Following close on the heels of Parvarish, my investigation of the masala portion of Shabana Azmi's resume continues with Fakira. This tale, with its overtones of the legend of Robin Hood, has all the elements of what Beth would call the Recommended Masala Allowance: brothers separated in childhood, a roguish hero with a heart of gold, a plucky heroine who yields to the demands of her heart, and a bit of social commentary in the form of a corrupt politician who gets what's coming to him. Fakira takes a few interesting twists on those standard tropes, though, and that sets it apart among its masala brethren - that, plus a hearty helping of young Shabana that is just as tasty a meal as Parvarish.
A pair of brothers are separated in childhood when their parents are killed by smugglers. One of the brothers grows up to be the bandit known as Fakira (Shashi Kapoor). Fakira, who takes target practice on a dummy bearing a placard reading "smuglar hamare dushman hain" - smugglers are our enemies - makes it his mission to redistribute among the poor the loot from his attacks on rich bandits; but money stolen from the government he returns tot he police. Meanwhile the other brother grows up to be Toofan (Danny Denzongpa), a heavy-for-hire employed by a corrupt politician to put a swift end to Fakira's career.
Geeta (Shabana Azmi) - or Neeta, her name keeps changing - is a police inspector's daughter and a police officer herself who infiltrates Fakira's gang with the intention of bringing him to justice. Her plan is to seduce him to gain his confidence, but she soon finds herself confuzzled by Fakira's Shashilicious charm - she's really in love with him, and, before she knows what hit her, really married to him too. All of this is to the distress of Neelam (Aruna Irani), one of Fakira's sidekicks who has tried, repeatedly and unsuccessfully) to seduce him for herself. While Neeta makes up her mind as to whether she's with Fakira or against him, Neelam takes matters into her own hands, forcing a confrontation between Fakira and his nemesis.
Fakira is principally just a good, solid masala timepass. Fakira and his gang don disguises as he pulls off his capers, so there's plenty of comedy antics to go around, and the songs are light and fun. The bad guy relies on Rube Goldberg-esque plots in attempts to do away with Fakira, leaving ample opportunity for heroic, exciting escapes. And there's even an acrobatic catfight between Neeta/Geeta and Neelam. Even in this kind of potboiler fare, though, Shashi and Shabana are understated in comparison to some of their contemporaries, giving Fakira a somewhat more restrained feel than the most outrageous films of the era. The only unfortunate element of the film's plotting is that its heroine, Neeta/Geeta, is a non-factor in the film's resolution; for a character who started out with such promise - a gutsy police officer, trained in martial arts, "raised like a boy" in her father's words, it is frustrating to see her stuck in a "Perils of Pauline" routine at the film's climax.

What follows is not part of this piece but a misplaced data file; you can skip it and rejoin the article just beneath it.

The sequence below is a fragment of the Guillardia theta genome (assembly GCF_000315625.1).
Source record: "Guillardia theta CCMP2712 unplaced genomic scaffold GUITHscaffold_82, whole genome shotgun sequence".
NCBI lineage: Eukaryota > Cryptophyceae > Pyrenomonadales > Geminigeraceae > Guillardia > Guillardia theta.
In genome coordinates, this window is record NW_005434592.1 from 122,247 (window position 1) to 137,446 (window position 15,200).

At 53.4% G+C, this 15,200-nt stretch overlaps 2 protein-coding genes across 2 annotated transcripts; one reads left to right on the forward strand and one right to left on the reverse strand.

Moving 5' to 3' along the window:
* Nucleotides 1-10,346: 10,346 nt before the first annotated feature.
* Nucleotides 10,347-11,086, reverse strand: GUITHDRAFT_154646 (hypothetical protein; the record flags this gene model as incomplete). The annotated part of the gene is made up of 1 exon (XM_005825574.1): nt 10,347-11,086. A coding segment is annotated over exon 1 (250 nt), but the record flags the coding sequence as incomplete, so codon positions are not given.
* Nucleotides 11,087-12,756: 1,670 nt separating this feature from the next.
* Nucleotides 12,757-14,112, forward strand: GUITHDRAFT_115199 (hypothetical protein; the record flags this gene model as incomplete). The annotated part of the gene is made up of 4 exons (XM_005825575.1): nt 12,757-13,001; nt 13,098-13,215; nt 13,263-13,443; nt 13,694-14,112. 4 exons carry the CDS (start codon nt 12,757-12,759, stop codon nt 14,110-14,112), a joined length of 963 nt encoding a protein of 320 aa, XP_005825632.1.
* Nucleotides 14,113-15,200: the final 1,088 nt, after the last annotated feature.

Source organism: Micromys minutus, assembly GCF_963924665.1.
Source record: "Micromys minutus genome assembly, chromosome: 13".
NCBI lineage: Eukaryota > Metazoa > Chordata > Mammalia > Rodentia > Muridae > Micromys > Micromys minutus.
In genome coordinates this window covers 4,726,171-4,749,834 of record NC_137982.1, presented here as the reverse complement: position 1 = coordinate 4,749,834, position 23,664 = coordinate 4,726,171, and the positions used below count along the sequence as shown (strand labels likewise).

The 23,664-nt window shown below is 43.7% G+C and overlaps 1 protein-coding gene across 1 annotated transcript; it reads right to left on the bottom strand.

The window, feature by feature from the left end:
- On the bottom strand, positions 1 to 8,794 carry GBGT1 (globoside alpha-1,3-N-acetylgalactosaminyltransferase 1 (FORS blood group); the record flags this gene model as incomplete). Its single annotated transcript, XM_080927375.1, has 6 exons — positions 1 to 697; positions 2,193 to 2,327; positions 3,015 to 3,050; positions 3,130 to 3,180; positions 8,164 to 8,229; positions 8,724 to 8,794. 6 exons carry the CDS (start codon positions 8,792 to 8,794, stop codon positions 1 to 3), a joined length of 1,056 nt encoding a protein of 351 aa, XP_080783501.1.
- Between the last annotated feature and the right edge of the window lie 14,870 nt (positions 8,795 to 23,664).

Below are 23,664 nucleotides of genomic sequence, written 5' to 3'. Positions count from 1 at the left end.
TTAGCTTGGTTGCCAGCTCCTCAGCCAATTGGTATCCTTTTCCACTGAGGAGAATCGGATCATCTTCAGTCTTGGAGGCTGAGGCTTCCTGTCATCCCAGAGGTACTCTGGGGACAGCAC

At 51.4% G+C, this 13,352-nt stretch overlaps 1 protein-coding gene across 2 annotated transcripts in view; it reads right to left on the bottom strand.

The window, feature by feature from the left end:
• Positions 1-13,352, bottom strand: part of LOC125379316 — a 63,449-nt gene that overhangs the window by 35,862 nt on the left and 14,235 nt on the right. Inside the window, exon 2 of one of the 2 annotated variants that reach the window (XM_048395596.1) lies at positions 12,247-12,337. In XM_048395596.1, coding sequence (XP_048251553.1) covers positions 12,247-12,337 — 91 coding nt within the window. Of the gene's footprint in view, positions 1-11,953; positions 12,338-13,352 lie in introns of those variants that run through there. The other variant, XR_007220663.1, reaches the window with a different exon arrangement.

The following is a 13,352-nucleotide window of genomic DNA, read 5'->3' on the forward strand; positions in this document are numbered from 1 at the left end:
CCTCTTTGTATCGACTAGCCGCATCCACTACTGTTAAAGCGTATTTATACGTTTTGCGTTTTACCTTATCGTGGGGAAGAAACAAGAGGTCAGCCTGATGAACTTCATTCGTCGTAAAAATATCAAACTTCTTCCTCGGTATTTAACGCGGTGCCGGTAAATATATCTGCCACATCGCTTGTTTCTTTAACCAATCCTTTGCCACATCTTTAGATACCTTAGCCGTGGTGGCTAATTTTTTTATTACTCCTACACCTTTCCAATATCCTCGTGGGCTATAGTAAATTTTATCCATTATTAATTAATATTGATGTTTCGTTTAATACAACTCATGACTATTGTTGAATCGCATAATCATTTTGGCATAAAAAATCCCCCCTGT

Fakira's glorification of vigilante social justice through its dashing Robin Hood hero is the clear social message of the film. But there are some fun twists on the usual masala cliches as well. Here it is the hero, not the villain, who dwells in a luxuriously-appointed secret underground lair equipped with high-tech gadgetry. The bad guy is just a corrupt politician, not a criminally insane mastermind. And Fakira really pushes the envelope with some deliciously naughty sequences surrounding Fakira and Neeta/Geeta's first night together (after marriage, of course) - jokes about the noises emanating from the newlyweds' room, a bed broken in two thanks to a vigorous romp, and so on. I briefly thought that Fakira got away with such ribaldry in part due to the art-house credentials of both of its principals, but it then occurred to me that Shabana Azmi was so young at this time that Fakira may have contributed to her edgy reputation rather than drawing upon it.
Fakira's music (by Ravindra Jain) is fun, if not instantly memorable; the songs themselves are definitely dwarfed in this reviewer's mind by their picturizations; the joy of watching young Shabana dance around trees pretty much overwhelms anything else that might be going on.
Obligato (click for larger pictures):